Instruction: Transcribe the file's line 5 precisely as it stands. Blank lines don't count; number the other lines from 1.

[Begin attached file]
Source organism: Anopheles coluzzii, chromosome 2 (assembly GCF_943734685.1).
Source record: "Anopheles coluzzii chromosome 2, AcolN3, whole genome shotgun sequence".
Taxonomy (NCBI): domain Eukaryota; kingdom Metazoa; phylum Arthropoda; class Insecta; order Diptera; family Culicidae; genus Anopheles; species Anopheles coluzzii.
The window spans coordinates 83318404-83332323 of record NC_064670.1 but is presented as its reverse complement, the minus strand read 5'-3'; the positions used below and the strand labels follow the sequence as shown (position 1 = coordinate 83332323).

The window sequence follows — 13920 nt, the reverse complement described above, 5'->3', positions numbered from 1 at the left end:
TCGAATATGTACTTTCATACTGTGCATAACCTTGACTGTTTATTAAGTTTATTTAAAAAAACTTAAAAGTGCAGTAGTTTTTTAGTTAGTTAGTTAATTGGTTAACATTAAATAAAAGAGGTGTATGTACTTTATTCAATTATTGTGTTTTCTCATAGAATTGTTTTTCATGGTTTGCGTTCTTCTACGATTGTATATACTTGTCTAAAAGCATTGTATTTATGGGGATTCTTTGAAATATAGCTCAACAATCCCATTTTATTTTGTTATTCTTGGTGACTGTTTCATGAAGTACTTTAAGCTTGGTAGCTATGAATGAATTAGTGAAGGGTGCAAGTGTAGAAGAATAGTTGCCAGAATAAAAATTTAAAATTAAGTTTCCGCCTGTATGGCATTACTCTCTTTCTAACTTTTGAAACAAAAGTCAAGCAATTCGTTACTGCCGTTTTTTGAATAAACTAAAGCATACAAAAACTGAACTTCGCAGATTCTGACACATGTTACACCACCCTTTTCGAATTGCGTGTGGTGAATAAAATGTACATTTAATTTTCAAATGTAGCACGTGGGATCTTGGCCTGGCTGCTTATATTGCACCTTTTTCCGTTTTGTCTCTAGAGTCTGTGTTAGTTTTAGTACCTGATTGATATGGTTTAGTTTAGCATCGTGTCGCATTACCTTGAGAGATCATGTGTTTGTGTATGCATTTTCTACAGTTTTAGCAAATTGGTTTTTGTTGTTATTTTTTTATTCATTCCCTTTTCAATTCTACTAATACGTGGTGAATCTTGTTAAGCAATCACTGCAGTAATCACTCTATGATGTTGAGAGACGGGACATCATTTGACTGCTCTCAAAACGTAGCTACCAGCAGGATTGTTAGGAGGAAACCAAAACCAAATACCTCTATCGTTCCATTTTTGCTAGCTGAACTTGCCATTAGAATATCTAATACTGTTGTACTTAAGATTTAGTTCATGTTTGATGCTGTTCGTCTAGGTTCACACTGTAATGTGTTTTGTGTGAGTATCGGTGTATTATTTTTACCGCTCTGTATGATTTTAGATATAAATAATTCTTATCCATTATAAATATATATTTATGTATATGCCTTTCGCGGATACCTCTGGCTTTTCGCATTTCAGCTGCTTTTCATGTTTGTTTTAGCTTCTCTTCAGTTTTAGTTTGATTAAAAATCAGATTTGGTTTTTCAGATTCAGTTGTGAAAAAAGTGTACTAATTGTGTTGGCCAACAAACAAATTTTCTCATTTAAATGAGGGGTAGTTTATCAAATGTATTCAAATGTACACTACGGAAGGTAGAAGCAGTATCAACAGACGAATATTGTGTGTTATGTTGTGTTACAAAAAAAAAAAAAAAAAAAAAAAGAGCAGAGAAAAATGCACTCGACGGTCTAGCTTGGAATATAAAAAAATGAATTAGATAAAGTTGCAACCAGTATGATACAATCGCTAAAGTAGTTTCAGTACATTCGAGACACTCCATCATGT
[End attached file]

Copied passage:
The window sequence follows — 13920 nt, the reverse complement described above, 5'->3', positions numbered from 1 at the left end: